Each Faculty Advisor meets regularly with his or her advisees individually and as a group, and follows a common calendar designed to address their needs in a timely manner. The Dean of Residential Life keeps parents alert to this calendar.
A student may always request a new Faculty Advisor from the Dean of Residential Life. At the end of each academic year, returning students are invited to list the Faculty Advisors to whom they would like to be assigned in the following year. Though advisee groups are limited in size in order to assure equitable distribution of each Faculty Advisor’s attention, the School makes every effort to assign students seeking a change to one of their preferred choices.
The Class Deans work in conjunction with the Dean of Students, the Dean of Academic Life, and the Registrar. They are responsible for monitoring the academic and social progress of the students in the class to which they are assigned. Each Class Dean serves the class to which he or she is assigned over its four years of enrollment; in other words, the Class Dean assigned to the Preps remains assigned to that class through to its graduation. Class Deans workclosely with Faculty Advisors; chair meetings to discuss students’ progress with parents and teachers; chair faculty meetings at which the progress of the students in their class is reviewed; track attendance; report official concerns and actions to parents; conduct weekly class meetings; and play a general role in student life. Students should direct requests for permission to miss any academic commitment to their Class Dean.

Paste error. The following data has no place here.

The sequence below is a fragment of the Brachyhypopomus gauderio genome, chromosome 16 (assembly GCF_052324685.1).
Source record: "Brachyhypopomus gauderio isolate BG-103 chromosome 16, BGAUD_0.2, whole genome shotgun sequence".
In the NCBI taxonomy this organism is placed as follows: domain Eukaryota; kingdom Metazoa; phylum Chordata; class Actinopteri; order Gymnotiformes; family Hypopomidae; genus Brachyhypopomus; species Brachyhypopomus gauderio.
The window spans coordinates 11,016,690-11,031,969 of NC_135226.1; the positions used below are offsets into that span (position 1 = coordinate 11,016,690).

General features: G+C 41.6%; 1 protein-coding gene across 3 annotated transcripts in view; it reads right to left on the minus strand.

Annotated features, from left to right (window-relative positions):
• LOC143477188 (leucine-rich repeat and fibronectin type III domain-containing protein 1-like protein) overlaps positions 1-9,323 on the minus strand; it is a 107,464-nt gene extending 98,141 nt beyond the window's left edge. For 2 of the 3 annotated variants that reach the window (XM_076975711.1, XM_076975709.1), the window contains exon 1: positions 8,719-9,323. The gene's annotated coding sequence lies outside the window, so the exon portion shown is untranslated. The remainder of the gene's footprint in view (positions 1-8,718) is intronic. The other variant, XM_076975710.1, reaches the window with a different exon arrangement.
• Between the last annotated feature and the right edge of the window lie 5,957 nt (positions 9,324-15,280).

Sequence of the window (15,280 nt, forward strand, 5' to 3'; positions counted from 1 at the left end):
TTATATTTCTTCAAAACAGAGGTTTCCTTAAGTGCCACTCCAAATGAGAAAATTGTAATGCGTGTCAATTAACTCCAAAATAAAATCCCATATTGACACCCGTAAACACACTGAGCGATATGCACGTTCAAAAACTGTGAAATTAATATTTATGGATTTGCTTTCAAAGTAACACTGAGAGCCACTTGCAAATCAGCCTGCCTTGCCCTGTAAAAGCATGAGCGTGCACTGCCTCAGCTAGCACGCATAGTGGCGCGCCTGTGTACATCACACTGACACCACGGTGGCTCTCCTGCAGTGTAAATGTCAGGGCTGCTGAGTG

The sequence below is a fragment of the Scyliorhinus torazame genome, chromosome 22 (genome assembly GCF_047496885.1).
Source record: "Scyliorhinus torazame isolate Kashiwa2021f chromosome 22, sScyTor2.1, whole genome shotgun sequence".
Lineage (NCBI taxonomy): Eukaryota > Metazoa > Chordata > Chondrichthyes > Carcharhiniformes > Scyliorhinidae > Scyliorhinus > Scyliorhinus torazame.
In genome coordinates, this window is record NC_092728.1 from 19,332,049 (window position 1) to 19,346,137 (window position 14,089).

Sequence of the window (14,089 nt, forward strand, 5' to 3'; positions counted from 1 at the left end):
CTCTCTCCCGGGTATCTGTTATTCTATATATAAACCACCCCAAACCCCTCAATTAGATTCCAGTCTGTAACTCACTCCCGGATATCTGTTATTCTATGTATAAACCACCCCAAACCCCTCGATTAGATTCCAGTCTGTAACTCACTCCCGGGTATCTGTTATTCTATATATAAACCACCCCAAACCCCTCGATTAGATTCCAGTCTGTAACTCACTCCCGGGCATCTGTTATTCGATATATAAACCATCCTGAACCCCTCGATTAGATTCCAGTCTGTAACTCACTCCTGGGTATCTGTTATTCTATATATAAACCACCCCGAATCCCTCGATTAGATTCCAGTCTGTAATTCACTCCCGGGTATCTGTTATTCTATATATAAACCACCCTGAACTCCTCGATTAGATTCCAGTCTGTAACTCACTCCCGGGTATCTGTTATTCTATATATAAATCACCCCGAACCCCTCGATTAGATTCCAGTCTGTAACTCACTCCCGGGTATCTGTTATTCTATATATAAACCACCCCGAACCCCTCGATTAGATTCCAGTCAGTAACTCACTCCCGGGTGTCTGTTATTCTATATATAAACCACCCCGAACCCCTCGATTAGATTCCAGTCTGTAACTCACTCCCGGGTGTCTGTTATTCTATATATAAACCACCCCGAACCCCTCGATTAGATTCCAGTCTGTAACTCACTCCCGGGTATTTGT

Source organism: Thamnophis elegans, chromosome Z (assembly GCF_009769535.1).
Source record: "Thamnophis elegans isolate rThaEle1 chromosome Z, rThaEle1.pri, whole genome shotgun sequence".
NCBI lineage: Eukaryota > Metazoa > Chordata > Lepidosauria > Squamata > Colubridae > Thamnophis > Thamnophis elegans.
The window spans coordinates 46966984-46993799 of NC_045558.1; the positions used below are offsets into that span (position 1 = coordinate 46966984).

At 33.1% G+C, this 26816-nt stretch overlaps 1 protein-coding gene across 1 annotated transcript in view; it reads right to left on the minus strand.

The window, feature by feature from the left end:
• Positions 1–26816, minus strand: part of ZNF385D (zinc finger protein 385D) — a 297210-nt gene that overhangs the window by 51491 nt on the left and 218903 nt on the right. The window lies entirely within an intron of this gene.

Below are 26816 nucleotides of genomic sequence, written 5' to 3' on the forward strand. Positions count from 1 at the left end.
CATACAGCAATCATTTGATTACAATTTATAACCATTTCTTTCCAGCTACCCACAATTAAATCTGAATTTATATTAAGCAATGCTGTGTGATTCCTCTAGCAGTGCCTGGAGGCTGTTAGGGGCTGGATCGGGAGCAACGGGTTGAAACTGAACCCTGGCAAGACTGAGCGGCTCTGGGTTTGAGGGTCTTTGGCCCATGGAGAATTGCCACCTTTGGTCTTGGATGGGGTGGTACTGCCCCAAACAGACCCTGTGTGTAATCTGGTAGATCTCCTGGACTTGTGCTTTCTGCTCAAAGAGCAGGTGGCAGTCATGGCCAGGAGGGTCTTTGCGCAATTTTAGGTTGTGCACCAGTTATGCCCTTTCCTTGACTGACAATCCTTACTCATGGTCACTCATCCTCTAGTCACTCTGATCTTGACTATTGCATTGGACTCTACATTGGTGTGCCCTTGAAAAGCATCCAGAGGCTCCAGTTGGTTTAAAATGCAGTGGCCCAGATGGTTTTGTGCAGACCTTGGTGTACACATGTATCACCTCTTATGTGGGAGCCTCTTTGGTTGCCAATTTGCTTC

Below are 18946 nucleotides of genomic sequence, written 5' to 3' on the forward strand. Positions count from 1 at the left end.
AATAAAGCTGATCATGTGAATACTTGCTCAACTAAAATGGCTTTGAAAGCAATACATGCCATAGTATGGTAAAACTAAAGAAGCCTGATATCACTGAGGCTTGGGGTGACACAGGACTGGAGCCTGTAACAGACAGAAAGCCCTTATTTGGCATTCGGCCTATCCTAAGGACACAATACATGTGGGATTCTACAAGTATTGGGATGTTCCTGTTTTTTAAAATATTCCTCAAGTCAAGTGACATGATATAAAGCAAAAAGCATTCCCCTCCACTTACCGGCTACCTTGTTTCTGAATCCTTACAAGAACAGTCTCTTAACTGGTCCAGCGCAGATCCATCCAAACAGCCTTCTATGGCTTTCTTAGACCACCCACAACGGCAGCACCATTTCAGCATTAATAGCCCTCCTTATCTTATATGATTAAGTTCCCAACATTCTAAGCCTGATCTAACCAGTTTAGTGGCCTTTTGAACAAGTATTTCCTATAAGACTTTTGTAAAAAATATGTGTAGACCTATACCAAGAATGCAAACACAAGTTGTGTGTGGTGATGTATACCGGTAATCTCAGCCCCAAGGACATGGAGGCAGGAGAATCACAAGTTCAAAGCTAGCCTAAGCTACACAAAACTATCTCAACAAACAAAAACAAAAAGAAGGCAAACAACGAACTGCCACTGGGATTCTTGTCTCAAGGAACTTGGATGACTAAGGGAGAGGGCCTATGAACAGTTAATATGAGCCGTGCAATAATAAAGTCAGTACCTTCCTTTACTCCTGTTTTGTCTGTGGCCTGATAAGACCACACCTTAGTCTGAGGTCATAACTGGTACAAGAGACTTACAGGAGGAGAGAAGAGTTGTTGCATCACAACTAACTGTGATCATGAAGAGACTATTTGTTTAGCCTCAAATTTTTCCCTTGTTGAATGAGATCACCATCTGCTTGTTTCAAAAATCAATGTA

Our dormitories are places of shelter, safety, rest, study, spontaneous fun, and leisure. They are also places where our students learn to mature intellectually, emotionally, and physically, and live well with others in order to prepare for, most imminently, the greater liberty of college life. Our Dormitory Faculty tend this aspect of the School’s mission with integrity, enthusiasm, and dedication. Each team of Dormitory Faculty, which varies in number relative to the size of the dormitory, is supervised by a Dormitory Head; the twelve Dormitory Heads report to and meet regularly with the Dean of Students and Dean of Residential Life.